TURNING a HOBBY into MONEY (Jun, 1934)

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ONE day, Ralph R. Eno, employed in New York as wallpaper salesman, noticed in a show window the first popular-priced motion-picture camera he had ever seen.

“If people would only show more interest in my wallpaper,” he thought to himself, “I would buy a movie camera and have a lot of fun with it.” On further reflection, he decided to buy the camera and projector anyhow.

With a natural artistic sense, in a few weeks he had become an expert in making amateur movies. When he showed his pictures to friends they recognized them as better than other amateur movies they had seen. The explanation was that Eno knew what to leave out and how to rearrange pictures with a view to a natural unfolding of scenes. In other words, he was a good film editor. Then he began to experiment with titles. One day he wondered if he could do his work even better under instruction. He inquired but found no one in that line of work.

At that moment was born an idea. “If there has been no such profession as amateur film editor and title builder, there’s going to be one from now on,” said Eno to himself, “and I’m it.”

So he went to dealers in photographic supplies and obtained their promise to put him in touch with anybody needing titles or editing, but they had little faith in finding any demand for such services.

Nevertheless, Eno did meet a man, a millionaire, who had been traveling about the world and had about nine miles of film. It contained interesting material about far-away places, but the pictures were in a jumble. In other words, like many another amateur, he had lost interest in his pictures because the job was incomplete.

Eno worked for many weeks, rearranging pictures and inserting artistic titles. At times the man was shocked at the ruthless manner in which Eno omitted yard after yard of his material. But when the job was done, he was so pleased with the result that he paid the bill, about $9,000, without a protest.

With his profit on this job, Eno opened an office in a Broadway building and on the glass door was printed: “Film Editor and Title Builder.”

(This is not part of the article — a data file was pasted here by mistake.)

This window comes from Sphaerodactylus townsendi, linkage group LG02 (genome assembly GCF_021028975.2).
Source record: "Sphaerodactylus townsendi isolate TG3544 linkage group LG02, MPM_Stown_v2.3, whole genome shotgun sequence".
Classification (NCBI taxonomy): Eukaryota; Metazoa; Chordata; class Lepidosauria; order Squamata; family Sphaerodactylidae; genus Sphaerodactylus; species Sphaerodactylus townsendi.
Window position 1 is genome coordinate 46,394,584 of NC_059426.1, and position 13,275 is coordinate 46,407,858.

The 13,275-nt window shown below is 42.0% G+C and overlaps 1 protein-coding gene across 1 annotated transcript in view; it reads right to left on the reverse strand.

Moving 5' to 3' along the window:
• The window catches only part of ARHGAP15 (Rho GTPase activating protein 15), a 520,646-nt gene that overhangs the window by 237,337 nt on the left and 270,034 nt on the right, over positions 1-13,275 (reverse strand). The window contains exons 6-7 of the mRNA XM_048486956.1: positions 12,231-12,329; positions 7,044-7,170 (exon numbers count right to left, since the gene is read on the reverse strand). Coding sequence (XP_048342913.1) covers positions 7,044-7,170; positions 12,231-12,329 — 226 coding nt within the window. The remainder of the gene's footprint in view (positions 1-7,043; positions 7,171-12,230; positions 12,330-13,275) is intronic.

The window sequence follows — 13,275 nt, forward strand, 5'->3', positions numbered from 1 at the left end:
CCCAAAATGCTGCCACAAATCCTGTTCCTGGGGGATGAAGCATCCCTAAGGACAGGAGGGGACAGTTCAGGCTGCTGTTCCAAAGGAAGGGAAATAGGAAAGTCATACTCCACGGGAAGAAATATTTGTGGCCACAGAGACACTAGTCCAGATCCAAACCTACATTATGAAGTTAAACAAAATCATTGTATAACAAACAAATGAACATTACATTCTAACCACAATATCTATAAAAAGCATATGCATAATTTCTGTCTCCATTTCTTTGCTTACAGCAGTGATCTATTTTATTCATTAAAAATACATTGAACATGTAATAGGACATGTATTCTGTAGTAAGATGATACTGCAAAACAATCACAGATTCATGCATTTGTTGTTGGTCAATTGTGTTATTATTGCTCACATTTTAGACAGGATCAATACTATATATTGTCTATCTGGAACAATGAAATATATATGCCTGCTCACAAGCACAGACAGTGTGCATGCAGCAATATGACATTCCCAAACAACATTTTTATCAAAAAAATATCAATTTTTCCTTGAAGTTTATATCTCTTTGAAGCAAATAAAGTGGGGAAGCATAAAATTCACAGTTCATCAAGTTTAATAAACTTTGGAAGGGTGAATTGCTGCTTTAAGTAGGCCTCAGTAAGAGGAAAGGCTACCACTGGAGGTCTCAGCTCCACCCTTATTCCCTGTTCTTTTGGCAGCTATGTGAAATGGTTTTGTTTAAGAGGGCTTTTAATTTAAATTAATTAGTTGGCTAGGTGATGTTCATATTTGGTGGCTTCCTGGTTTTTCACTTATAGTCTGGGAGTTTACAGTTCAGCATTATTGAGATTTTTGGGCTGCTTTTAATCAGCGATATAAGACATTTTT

That first customer told his friends about Eno and today his callers actually get in one another’s way.

Eno’s customers are by no means con- fined to the wealthy. Scores of them are humble clerks whose hobby is making a permanent record of activities of their children as they grow up. One such film is an amazing piece of editing. It shows a little boy from the time he was a few hours old until he was a husky big youngster, and yet this life story unfolds so gradually that the boy appears to grow right before one’s eyes. He goes from one room to another after a toy and when he returns he is a wee bit bigger! The father hopes to have a filmed story of this lad’s life from birth to manhood. Thousands of people are keeping pictorial family records, Eno says. He gets such films for editing from all parts of the world and recently was working on one from Tasmania. During the depression, Eno’s business showed a great increase. When men are idle or discouraged they turn to their hobbies to help them forget their troubles. A man can’t buy films if he has no money; but so long as he has any funds left, he will do without something else for the sake of cultivating his hobby. Moreover, when he can’t afford new pictures, he is all the more interested in trying to improve what he has already taken.

At all events, this man who stumbled upon a new profession, now has so many customers he is compelled to make appointments days ahead.

  1. Al Bear says: July 29, 200811:27 pm

    LOL! wallpaper salesman! I hereby nominate this as being the most boring job ever! and I thought Al Bundy’s job as a shoe salesman sucked 😉

  2. slim says: July 30, 200812:21 pm

    There’s nothing like meeting a millionaire to get you started in business.

  3. jeffm says: November 15, 20147:42 am

    The Ralph Eno company operated well into at least the 1950’s. Title-making services for home movie buffs were offered both by industry giants like Kodak and Bell & Howell and by numerous small companies. One of the last was probably Harry Hilfinger’s ES-O-S film lab in Kansas City, which still offered expertly hand-lettered custom titles for around $3. each well into the late 1970’s or early 80’s.

  4. jeffm says: November 15, 20142:51 pm

    The Ralph Eno Company was still active at least well into the 1950’s. Photography and home movie hobbyist magazines carried ads for many companies offering title-making services; from industry giants like Eastman Kodak and Bell & Howell to any number of small operations. The last survivor may have been Harry Hilfinger’s ES-O-S Film Lab in Kansas City, which still offered hand-lettered custom movie titles in 8mm or 16mm for a few dollars each well into the late 1970’s or possibly even the early 80’s.

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